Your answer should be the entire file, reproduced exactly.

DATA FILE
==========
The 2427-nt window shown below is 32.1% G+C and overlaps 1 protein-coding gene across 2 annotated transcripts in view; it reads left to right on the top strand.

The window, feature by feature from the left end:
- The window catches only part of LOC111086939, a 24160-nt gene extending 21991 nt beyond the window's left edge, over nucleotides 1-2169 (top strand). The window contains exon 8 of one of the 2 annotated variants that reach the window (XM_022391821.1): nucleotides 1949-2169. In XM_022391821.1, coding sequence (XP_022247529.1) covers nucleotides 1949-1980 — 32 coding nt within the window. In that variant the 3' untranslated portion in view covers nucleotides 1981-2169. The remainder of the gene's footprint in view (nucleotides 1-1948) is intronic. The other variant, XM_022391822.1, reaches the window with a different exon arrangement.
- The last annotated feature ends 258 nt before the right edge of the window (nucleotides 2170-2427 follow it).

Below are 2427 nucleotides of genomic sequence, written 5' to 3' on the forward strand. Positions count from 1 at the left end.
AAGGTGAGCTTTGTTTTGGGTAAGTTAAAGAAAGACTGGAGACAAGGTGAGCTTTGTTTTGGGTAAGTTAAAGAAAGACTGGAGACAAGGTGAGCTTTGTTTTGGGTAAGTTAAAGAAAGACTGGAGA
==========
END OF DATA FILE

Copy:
The 2427-nt window shown below is 32.1% G+C and overlaps 1 protein-coding gene across 2 annotated transcripts in view; it reads left to right on the top strand.

The window, feature by feature from the left end:
- The window catches only part of LOC111086939, a 24160-nt gene extending 21991 nt beyond the window's left edge, over nucleotides 1-2169 (top strand). The window contains exon 8 of one of the 2 annotated variants that reach the window (XM_022391821.1): nucleotides 1949-2169. In XM_022391821.1, coding sequence (XP_022247529.1) covers nucleotides 1949-1980 — 32 coding nt within the window. In that variant the 3' untranslated portion in view covers nucleotides 1981-2169. The remainder of the gene's footprint in view (nucleotides 1-1948) is intronic. The other variant, XM_022391822.1, reaches the window with a different exon arrangement.
- The last annotated feature ends 258 nt before the right edge of the window (nucleotides 2170-2427 follow it).

Below are 2427 nucleotides of genomic sequence, written 5' to 3' on the forward strand. Positions count from 1 at the left end.
AAGGTGAGCTTTGTTTTGGGTAAGTTAAAGAAAGACTGGAGACAAGGTGAGCTTTGTTTTGGGTAAGTTAAAGAAAGACTGGAGACAAGGTGAGCTTTGTTTTGGGTAAGTTAAAGAAAGACTGGAGA